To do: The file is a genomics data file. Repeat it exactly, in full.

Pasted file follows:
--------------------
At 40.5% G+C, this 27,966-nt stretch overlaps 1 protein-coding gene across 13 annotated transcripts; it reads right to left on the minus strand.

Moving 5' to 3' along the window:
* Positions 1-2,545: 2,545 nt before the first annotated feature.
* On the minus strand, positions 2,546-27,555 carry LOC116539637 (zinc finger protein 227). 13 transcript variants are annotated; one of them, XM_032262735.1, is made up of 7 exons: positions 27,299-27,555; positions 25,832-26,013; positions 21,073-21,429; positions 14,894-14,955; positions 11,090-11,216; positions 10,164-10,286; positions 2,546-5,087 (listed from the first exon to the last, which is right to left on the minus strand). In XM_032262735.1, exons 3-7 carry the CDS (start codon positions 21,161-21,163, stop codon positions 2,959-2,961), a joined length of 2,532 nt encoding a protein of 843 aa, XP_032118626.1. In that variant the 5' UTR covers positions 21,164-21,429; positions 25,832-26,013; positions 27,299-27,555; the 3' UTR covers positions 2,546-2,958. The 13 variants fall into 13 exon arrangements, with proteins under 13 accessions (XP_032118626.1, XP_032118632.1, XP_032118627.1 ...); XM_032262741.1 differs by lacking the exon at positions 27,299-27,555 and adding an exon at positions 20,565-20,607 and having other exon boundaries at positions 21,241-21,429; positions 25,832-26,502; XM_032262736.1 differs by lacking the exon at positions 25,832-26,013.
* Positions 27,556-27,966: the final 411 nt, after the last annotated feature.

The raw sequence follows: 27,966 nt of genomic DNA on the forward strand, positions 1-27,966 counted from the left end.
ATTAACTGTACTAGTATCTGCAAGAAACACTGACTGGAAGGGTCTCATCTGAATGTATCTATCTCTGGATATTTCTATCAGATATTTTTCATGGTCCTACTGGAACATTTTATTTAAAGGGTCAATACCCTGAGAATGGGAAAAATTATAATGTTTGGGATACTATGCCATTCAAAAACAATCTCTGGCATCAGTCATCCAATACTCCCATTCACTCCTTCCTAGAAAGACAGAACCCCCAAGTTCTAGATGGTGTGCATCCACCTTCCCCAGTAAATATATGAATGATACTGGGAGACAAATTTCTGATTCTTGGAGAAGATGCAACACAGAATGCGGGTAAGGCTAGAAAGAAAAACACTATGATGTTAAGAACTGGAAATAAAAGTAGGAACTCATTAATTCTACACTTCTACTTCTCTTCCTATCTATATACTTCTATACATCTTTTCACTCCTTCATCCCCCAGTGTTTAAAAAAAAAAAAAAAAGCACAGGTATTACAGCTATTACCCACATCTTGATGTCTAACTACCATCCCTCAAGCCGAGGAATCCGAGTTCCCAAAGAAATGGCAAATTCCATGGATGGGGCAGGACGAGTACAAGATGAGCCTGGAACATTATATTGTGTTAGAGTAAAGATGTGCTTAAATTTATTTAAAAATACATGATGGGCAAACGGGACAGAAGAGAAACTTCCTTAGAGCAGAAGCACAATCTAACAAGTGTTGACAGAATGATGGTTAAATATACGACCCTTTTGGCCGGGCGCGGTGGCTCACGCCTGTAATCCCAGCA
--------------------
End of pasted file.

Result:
At 40.5% G+C, this 27,966-nt stretch overlaps 1 protein-coding gene across 13 annotated transcripts; it reads right to left on the minus strand.

Moving 5' to 3' along the window:
* Positions 1-2,545: 2,545 nt before the first annotated feature.
* On the minus strand, positions 2,546-27,555 carry LOC116539637 (zinc finger protein 227). 13 transcript variants are annotated; one of them, XM_032262735.1, is made up of 7 exons: positions 27,299-27,555; positions 25,832-26,013; positions 21,073-21,429; positions 14,894-14,955; positions 11,090-11,216; positions 10,164-10,286; positions 2,546-5,087 (listed from the first exon to the last, which is right to left on the minus strand). In XM_032262735.1, exons 3-7 carry the CDS (start codon positions 21,161-21,163, stop codon positions 2,959-2,961), a joined length of 2,532 nt encoding a protein of 843 aa, XP_032118626.1. In that variant the 5' UTR covers positions 21,164-21,429; positions 25,832-26,013; positions 27,299-27,555; the 3' UTR covers positions 2,546-2,958. The 13 variants fall into 13 exon arrangements, with proteins under 13 accessions (XP_032118626.1, XP_032118632.1, XP_032118627.1 ...); XM_032262741.1 differs by lacking the exon at positions 27,299-27,555 and adding an exon at positions 20,565-20,607 and having other exon boundaries at positions 21,241-21,429; positions 25,832-26,502; XM_032262736.1 differs by lacking the exon at positions 25,832-26,013.
* Positions 27,556-27,966: the final 411 nt, after the last annotated feature.

The raw sequence follows: 27,966 nt of genomic DNA on the forward strand, positions 1-27,966 counted from the left end.
ATTAACTGTACTAGTATCTGCAAGAAACACTGACTGGAAGGGTCTCATCTGAATGTATCTATCTCTGGATATTTCTATCAGATATTTTTCATGGTCCTACTGGAACATTTTATTTAAAGGGTCAATACCCTGAGAATGGGAAAAATTATAATGTTTGGGATACTATGCCATTCAAAAACAATCTCTGGCATCAGTCATCCAATACTCCCATTCACTCCTTCCTAGAAAGACAGAACCCCCAAGTTCTAGATGGTGTGCATCCACCTTCCCCAGTAAATATATGAATGATACTGGGAGACAAATTTCTGATTCTTGGAGAAGATGCAACACAGAATGCGGGTAAGGCTAGAAAGAAAAACACTATGATGTTAAGAACTGGAAATAAAAGTAGGAACTCATTAATTCTACACTTCTACTTCTCTTCCTATCTATATACTTCTATACATCTTTTCACTCCTTCATCCCCCAGTGTTTAAAAAAAAAAAAAAAAGCACAGGTATTACAGCTATTACCCACATCTTGATGTCTAACTACCATCCCTCAAGCCGAGGAATCCGAGTTCCCAAAGAAATGGCAAATTCCATGGATGGGGCAGGACGAGTACAAGATGAGCCTGGAACATTATATTGTGTTAGAGTAAAGATGTGCTTAAATTTATTTAAAAATACATGATGGGCAAACGGGACAGAAGAGAAACTTCCTTAGAGCAGAAGCACAATCTAACAAGTGTTGACAGAATGATGGTTAAATATACGACCCTTTTGGCCGGGCGCGGTGGCTCACGCCTGTAATCCCAGCA